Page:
Jephson Robb is a Glasgow-based artist and designer. He has created large-scale public artworks for sites across central Scotland. His sculptures and installations range from the transient to the monumental but they share common themes: change, healing, and the power of love and collective human endeavour. These themes may be interpreted at multiple levels – from the deeply personal to the universal – and are often reflected in the titles of his works.
Robb draws inspiration from his own experiences, the histories of the places where his works are sited and the parallels between the two. But while his work is sensitive to the past and materially located in the present, it also looks to the future with hope and optimism.
Much of the symbolism of Robb’s work derives from the materials he uses – which include bronze, steel, gold leaf, wool and sandbags. In Love and Kisses, for example, the self-protective and regenerating properties of weathering steel are a metaphor for bodily and emotional healing. And the humble hessian sandbags used to create Wonder evoke a sense of the power of community spirit in the face of conflict or natural disaster.
Further layers of meaning can be found in Robb’s fabrication methods. Foundry-made sculptures such as Change and Love and Kisses acknowledge the industrial heritage of their sites in Clydebank and Falkirk. But other pieces such as Cries and Whispers, Golden Age and Wonder were made lovingly by hand – the act of creating as significant, or more so, than the finished works themselves.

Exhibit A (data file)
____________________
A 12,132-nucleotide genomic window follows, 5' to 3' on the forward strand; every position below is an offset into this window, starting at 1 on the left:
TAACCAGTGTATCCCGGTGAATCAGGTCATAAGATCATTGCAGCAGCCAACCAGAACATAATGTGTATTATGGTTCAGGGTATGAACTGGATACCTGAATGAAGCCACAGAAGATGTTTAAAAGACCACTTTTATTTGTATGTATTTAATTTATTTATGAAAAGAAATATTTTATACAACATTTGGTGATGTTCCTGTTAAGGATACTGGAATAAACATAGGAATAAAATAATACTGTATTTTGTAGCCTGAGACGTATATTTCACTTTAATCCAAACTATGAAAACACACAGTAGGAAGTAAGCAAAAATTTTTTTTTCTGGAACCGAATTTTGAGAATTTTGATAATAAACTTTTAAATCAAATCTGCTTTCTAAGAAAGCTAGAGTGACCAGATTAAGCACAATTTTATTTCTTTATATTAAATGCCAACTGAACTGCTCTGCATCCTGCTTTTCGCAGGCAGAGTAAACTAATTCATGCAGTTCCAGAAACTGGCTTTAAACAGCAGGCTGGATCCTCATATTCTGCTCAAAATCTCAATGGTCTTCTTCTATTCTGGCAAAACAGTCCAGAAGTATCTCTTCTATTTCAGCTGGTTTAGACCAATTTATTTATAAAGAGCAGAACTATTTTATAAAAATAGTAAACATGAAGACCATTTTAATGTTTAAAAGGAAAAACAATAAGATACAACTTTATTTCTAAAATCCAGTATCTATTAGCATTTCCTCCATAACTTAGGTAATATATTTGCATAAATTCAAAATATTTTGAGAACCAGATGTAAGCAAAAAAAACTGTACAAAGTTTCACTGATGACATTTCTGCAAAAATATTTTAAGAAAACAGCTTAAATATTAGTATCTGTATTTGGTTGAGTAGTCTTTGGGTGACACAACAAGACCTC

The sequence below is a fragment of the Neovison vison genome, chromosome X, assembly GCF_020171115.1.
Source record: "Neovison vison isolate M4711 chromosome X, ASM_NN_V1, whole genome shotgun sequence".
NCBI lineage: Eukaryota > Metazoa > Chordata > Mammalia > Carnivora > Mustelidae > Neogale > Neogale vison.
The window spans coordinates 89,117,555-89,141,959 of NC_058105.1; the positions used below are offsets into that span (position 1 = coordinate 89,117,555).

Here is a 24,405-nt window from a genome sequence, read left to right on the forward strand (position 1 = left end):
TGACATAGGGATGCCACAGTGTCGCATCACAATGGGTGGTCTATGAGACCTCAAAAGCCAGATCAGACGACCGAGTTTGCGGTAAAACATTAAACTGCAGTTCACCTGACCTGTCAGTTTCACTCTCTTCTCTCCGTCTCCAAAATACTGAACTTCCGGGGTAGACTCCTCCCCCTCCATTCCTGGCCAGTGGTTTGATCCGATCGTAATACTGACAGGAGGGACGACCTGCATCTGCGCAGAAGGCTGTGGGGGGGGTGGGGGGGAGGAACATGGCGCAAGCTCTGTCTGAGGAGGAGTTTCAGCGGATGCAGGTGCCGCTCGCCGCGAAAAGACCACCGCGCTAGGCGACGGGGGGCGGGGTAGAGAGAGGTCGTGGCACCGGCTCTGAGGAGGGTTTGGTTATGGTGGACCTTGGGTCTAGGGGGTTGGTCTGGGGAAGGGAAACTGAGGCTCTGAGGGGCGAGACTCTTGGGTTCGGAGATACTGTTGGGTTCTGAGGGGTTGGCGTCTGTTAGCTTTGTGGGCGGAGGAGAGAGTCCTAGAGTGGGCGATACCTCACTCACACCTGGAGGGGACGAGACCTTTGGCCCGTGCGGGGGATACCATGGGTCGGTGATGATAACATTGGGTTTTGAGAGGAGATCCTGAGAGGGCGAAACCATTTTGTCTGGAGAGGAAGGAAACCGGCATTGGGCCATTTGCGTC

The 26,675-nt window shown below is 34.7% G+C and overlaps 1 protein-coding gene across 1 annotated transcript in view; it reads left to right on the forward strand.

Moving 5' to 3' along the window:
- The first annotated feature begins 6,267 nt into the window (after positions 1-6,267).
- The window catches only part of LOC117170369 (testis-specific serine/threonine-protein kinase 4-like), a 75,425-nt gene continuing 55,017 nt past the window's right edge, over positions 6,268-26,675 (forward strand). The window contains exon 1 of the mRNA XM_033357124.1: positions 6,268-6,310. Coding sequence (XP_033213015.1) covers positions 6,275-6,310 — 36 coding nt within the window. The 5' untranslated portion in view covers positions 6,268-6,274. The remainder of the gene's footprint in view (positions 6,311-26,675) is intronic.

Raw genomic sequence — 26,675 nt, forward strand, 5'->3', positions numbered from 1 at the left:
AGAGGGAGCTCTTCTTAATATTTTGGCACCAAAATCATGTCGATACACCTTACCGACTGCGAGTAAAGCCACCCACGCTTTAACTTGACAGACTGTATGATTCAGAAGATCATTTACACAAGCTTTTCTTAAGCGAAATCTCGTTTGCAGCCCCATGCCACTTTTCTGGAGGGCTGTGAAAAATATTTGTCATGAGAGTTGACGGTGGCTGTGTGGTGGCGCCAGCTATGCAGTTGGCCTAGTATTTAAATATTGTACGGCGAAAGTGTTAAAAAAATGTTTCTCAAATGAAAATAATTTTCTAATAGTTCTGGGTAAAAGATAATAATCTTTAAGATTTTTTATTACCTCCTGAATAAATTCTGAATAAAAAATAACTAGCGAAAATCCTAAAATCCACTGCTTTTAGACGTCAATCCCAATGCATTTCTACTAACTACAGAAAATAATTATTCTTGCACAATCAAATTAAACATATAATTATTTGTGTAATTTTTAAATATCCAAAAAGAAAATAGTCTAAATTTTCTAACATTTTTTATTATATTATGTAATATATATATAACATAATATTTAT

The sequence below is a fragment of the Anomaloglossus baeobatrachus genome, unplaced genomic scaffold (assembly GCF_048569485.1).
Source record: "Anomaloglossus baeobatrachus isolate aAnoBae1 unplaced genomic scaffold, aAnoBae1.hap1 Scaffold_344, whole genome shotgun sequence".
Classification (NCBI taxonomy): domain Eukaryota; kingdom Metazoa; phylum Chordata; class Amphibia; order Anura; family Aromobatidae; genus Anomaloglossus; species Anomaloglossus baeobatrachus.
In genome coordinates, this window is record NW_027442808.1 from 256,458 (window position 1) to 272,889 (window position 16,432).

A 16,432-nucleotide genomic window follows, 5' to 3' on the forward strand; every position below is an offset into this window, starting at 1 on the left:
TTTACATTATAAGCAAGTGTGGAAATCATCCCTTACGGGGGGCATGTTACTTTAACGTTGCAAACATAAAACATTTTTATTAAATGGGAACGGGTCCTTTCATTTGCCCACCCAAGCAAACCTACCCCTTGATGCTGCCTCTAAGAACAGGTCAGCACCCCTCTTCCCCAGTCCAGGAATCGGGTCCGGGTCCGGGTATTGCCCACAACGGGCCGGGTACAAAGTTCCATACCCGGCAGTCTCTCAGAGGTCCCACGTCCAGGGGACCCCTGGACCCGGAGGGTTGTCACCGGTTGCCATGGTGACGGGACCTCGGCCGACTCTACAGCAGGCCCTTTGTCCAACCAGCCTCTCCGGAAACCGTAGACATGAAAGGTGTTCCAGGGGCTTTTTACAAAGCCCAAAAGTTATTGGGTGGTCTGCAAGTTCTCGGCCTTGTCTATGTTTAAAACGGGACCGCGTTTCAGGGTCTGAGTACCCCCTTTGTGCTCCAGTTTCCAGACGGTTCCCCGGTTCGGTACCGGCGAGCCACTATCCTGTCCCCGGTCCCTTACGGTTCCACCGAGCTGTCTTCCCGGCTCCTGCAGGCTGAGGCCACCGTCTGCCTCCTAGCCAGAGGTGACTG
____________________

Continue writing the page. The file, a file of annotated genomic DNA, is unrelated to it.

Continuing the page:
In the case of Wonder, the work was created with the help of local residents, who came together to fill 15,000 sandbags that were used to build three large pyramids on Portobello beach in Edinburgh. During their short life, these temporary structures were scrambled over by day and served as stargazing platforms by night. They were built to be used – not just to be marvelled at.
This is true of all Robb’s public work. Sited in communal spaces, these pieces are intended to be interacted with – touched, sat on and walked over. Through these interactions, the works may patinate or erode. And the process of erosion – like the process of creation – is both collective and full of meaning. Golden Age, for example, was created from gold leaf – an inert material that is unaffected by the elements. However, the piece has disintegrated over time, worn away by human touch and footsteps.
Gold is valuable – an age-old sign of material wealth – but it’s also a symbol of wisdom and enlightenment. Golden Age encapsulates this duality between the material and immaterial. Dualism is a recurring theme in Robb’s work, and often appears in his titles: Cries and Whispers, Known and Unknown, and Sun and Moon. The conceptual distance between these paired ideas offers viewers a space to find their own meanings in the works – to engage with them not just physically but intellectually and emotionally as well.